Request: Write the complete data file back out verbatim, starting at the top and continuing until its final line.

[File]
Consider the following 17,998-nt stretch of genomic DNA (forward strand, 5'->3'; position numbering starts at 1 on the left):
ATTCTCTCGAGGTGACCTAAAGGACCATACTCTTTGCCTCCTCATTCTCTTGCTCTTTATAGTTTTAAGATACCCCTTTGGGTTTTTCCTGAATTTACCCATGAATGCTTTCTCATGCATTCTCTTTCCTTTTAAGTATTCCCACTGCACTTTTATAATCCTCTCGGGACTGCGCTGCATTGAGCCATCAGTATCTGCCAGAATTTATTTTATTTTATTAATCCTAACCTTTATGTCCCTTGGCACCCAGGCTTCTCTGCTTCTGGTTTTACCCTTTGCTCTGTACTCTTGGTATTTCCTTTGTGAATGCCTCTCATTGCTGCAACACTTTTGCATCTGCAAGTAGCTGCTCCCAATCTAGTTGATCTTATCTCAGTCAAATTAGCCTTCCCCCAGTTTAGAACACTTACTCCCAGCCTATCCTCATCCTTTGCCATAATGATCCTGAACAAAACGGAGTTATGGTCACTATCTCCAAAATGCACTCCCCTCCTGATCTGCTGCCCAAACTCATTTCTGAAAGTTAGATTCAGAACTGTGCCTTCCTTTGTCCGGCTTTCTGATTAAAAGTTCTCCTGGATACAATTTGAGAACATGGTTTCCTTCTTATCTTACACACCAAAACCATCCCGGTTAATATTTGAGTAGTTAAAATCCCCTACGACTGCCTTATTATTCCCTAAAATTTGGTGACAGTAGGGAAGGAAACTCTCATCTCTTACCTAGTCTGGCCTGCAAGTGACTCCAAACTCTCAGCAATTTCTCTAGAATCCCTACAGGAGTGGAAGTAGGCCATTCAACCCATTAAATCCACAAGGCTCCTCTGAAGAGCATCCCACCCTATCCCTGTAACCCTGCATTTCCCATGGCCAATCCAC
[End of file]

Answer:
Consider the following 17,998-nt stretch of genomic DNA (forward strand, 5'->3'; position numbering starts at 1 on the left):
ATTCTCTCGAGGTGACCTAAAGGACCATACTCTTTGCCTCCTCATTCTCTTGCTCTTTATAGTTTTAAGATACCCCTTTGGGTTTTTCCTGAATTTACCCATGAATGCTTTCTCATGCATTCTCTTTCCTTTTAAGTATTCCCACTGCACTTTTATAATCCTCTCGGGACTGCGCTGCATTGAGCCATCAGTATCTGCCAGAATTTATTTTATTTTATTAATCCTAACCTTTATGTCCCTTGGCACCCAGGCTTCTCTGCTTCTGGTTTTACCCTTTGCTCTGTACTCTTGGTATTTCCTTTGTGAATGCCTCTCATTGCTGCAACACTTTTGCATCTGCAAGTAGCTGCTCCCAATCTAGTTGATCTTATCTCAGTCAAATTAGCCTTCCCCCAGTTTAGAACACTTACTCCCAGCCTATCCTCATCCTTTGCCATAATGATCCTGAACAAAACGGAGTTATGGTCACTATCTCCAAAATGCACTCCCCTCCTGATCTGCTGCCCAAACTCATTTCTGAAAGTTAGATTCAGAACTGTGCCTTCCTTTGTCCGGCTTTCTGATTAAAAGTTCTCCTGGATACAATTTGAGAACATGGTTTCCTTCTTATCTTACACACCAAAACCATCCCGGTTAATATTTGAGTAGTTAAAATCCCCTACGACTGCCTTATTATTCCCTAAAATTTGGTGACAGTAGGGAAGGAAACTCTCATCTCTTACCTAGTCTGGCCTGCAAGTGACTCCAAACTCTCAGCAATTTCTCTAGAATCCCTACAGGAGTGGAAGTAGGCCATTCAACCCATTAAATCCACAAGGCTCCTCTGAAGAGCATCCCACCCTATCCCTGTAACCCTGCATTTCCCATGGCCAATCCAC